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This week, Charlie discusses the importance of having updated response plans in case of an emergency and looks at why organisations should keep in contact with staff during an incident.

This week’s bulletin was inspired by several recent events that have converged, reminding us of a threat that seemed to have waned for a while. I noticed a report from Morgan Stanley stating that ‘After virtually halting during the COVID-19 pandemic, business trips are rebounding, even surpassing pre-pandemic levels’. Simultaneously, there is an escalation of conflict in Israel, and just two days ago, a shooting occurred during Belgium’s Euro 2024 qualifier against Sweden, resulting in the tragic deaths of two individuals.

Between 2015 and 2020, Europe experienced a series of mass casualty terrorist attacks, including the Paris attack, the bombings at Brussels airport, the Nice vehicle attack, and the Manchester bombing. These events highlighted that one didn’t need to be in an exotic war zone to be affected, or killed in a terrorist attack. However, in the past few years, due to the COVID-19 lockdowns, the decline of ISIS, and the dedicated efforts of security services, the threat seemed to have receded.

The recent conflict in Israel and Gaza has incited anger among many, raising concerns about potential inspiration for individuals aspiring to carry out revenge attacks on Israel’s supporters. The recent gun attack in Belgium could be an ominous sign of potential future attacks in Europe, inspired by the events in Israel.

In light of the possibility of attacks in Europe, I think it is advisable to review and update our travel security plans and responses. While you may have company travel insurance, it’s important for the company to actively support and implement their duty of care for business travellers. I recommend implementing the following measures if you haven’t already:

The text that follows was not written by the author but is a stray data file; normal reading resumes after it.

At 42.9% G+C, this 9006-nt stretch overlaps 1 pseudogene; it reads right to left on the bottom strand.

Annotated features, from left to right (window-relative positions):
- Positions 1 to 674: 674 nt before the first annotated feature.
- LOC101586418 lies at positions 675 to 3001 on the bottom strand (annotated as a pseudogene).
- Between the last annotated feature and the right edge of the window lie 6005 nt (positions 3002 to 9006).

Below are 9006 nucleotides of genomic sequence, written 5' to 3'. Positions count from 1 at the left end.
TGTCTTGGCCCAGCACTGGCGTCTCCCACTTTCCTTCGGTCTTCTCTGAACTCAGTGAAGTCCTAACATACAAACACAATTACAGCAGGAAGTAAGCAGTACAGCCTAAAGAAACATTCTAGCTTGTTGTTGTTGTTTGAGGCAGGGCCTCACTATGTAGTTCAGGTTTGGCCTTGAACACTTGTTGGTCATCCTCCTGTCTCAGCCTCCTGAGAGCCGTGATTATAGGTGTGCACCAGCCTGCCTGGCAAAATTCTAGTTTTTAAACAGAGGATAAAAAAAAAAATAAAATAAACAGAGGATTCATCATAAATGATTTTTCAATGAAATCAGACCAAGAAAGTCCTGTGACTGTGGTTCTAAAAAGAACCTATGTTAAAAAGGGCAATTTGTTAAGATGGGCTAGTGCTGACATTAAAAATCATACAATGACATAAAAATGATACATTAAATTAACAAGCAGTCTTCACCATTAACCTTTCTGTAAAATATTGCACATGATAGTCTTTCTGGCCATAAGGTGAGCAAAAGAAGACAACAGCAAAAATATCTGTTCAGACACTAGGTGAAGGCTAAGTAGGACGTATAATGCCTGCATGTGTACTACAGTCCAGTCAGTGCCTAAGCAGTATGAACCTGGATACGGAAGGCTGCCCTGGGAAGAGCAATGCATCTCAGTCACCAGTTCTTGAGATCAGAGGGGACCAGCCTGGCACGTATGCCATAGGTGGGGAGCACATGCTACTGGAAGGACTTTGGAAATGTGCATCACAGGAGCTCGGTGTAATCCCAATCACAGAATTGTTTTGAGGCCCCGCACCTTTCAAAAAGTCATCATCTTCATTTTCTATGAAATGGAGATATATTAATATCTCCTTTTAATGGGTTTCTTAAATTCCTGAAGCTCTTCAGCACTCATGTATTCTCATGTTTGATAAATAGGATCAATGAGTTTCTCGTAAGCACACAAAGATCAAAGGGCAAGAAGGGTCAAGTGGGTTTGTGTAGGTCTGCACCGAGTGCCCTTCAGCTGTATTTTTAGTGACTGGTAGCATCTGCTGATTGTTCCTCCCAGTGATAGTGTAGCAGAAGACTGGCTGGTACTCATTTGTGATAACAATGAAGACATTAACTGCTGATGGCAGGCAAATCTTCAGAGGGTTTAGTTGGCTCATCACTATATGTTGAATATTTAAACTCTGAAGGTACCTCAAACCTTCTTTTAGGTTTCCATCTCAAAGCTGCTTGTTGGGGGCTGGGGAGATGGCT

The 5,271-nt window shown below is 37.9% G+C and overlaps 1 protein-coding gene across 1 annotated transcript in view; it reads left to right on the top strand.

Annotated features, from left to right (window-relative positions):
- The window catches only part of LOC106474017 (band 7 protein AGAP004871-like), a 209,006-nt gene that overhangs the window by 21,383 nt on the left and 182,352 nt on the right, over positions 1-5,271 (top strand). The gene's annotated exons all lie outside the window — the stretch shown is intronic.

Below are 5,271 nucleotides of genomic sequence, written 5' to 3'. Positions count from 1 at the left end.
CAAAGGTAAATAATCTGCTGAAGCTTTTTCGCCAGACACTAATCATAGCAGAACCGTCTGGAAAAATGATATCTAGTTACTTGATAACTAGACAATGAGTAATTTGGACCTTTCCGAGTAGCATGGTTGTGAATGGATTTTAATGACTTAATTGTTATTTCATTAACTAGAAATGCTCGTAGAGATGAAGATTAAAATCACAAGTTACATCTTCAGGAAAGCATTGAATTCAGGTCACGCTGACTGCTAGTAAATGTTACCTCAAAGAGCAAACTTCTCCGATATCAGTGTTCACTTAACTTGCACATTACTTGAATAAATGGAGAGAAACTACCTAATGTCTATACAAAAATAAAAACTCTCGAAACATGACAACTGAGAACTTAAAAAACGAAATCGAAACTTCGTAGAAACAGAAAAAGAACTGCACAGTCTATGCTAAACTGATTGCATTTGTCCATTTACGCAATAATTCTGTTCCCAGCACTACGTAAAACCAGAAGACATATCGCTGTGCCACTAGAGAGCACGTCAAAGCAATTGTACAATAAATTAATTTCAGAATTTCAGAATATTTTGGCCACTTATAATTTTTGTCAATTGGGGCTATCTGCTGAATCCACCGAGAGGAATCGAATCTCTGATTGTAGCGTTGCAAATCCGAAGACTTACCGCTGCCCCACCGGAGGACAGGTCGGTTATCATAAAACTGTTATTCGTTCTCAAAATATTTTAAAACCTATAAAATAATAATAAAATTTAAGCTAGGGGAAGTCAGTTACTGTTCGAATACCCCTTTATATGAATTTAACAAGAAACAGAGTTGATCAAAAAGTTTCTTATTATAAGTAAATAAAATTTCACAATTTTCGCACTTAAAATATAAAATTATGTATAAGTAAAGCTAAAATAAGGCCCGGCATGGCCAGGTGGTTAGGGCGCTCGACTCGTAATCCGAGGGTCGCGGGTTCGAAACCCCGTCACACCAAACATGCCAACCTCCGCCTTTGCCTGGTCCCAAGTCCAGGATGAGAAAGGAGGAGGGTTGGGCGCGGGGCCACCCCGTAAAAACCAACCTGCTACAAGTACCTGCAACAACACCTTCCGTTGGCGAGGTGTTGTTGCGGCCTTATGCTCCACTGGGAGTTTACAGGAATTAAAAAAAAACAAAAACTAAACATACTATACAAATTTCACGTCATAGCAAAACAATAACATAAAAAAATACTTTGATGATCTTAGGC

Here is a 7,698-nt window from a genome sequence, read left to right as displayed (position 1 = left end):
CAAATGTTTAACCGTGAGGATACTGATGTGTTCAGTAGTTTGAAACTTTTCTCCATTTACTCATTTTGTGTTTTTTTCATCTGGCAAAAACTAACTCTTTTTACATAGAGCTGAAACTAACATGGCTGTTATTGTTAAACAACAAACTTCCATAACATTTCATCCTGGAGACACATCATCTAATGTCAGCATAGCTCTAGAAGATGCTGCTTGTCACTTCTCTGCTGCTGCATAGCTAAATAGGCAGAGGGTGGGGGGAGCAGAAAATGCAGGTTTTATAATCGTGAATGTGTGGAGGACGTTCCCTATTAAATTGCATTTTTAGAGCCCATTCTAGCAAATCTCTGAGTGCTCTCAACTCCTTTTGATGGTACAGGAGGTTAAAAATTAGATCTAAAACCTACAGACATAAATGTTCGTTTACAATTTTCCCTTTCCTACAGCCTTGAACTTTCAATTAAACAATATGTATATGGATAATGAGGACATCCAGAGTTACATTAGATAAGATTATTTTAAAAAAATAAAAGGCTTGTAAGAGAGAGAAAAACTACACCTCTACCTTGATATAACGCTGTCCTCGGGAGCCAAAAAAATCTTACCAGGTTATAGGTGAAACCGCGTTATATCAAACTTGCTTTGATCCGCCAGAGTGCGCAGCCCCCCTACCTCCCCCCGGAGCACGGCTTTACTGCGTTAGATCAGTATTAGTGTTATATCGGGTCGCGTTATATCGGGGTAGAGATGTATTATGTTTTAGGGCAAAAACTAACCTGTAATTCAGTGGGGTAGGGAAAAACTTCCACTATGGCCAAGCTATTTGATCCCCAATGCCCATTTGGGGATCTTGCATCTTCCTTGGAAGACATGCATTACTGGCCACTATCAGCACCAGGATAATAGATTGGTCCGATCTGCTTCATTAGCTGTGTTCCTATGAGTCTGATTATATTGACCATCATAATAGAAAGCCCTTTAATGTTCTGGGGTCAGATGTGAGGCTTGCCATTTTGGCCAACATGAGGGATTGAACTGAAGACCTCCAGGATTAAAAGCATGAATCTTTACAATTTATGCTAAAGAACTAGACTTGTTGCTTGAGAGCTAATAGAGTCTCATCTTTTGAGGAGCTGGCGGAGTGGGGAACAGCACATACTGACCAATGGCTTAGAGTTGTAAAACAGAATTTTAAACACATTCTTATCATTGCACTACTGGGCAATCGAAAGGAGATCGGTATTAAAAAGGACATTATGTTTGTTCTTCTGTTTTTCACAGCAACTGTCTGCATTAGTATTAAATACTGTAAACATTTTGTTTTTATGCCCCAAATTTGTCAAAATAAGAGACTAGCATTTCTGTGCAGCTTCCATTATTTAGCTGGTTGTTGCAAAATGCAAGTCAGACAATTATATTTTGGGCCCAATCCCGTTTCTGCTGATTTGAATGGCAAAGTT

1. Establish a system to monitor travellers’ travel bookings and conduct risk assessments before their trips.
  2. Continuously monitor areas where your staff will be travelling in the future, are currently travelling, or have staff based. Situations can change rapidly, as demonstrated by recent events like the conflict in Sudan.
  3. Maintain awareness of your staff’s whereabouts, allowing you to locate them in the event of an incident in a country they are visiting. Staff should check in with their family and employees every 24 hours.
  4. Staff should be briefed on the risks before travel and the action to take to ensure their safety. This could also include travel health and information security advice.
  5. Ensure that staff are well-informed about the procedures to follow if involved in an incident abroad. In the event of an attack, and they are unharmed, then promptly inform the organisation and families of their safety.
  6. Provide a 24/7 response mechanism, enabling travellers to seek assistance even outside of regular office hours. Even if you have a response travel insurance company, they may still need to contact the organisation for certain decisions.
  7. Develop and implement a comprehensive plan for managing incidents overseas and ensure that the plan is regularly tested through exercises.

I recommend that all of you review your plans and verify whether you have fulfilled your duty of care to ensure you are prepared for a potential increase in terrorist attacks.

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